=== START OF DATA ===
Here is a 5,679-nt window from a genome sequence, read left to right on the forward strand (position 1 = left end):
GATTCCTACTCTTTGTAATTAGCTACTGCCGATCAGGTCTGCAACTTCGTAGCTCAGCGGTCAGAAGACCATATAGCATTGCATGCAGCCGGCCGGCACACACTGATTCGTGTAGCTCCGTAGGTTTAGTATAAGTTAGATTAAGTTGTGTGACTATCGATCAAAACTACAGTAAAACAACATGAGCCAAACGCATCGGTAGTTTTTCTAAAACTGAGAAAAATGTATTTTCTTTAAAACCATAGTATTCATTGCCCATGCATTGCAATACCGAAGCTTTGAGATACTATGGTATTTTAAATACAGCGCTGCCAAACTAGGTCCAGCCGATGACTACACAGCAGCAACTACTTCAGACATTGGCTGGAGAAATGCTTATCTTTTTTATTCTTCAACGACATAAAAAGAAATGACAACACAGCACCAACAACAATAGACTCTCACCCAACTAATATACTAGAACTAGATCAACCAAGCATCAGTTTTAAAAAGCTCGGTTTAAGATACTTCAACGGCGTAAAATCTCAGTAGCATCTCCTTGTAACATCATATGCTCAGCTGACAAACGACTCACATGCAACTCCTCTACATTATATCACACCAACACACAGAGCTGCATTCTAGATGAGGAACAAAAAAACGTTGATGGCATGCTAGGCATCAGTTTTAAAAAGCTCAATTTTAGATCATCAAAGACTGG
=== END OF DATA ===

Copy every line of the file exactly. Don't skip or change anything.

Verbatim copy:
Here is a 5,679-nt window from a genome sequence, read left to right on the forward strand (position 1 = left end):
GATTCCTACTCTTTGTAATTAGCTACTGCCGATCAGGTCTGCAACTTCGTAGCTCAGCGGTCAGAAGACCATATAGCATTGCATGCAGCCGGCCGGCACACACTGATTCGTGTAGCTCCGTAGGTTTAGTATAAGTTAGATTAAGTTGTGTGACTATCGATCAAAACTACAGTAAAACAACATGAGCCAAACGCATCGGTAGTTTTTCTAAAACTGAGAAAAATGTATTTTCTTTAAAACCATAGTATTCATTGCCCATGCATTGCAATACCGAAGCTTTGAGATACTATGGTATTTTAAATACAGCGCTGCCAAACTAGGTCCAGCCGATGACTACACAGCAGCAACTACTTCAGACATTGGCTGGAGAAATGCTTATCTTTTTTATTCTTCAACGACATAAAAAGAAATGACAACACAGCACCAACAACAATAGACTCTCACCCAACTAATATACTAGAACTAGATCAACCAAGCATCAGTTTTAAAAAGCTCGGTTTAAGATACTTCAACGGCGTAAAATCTCAGTAGCATCTCCTTGTAACATCATATGCTCAGCTGACAAACGACTCACATGCAACTCCTCTACATTATATCACACCAACACACAGAGCTGCATTCTAGATGAGGAACAAAAAAACGTTGATGGCATGCTAGGCATCAGTTTTAAAAAGCTCAATTTTAGATCATCAAAGACTGG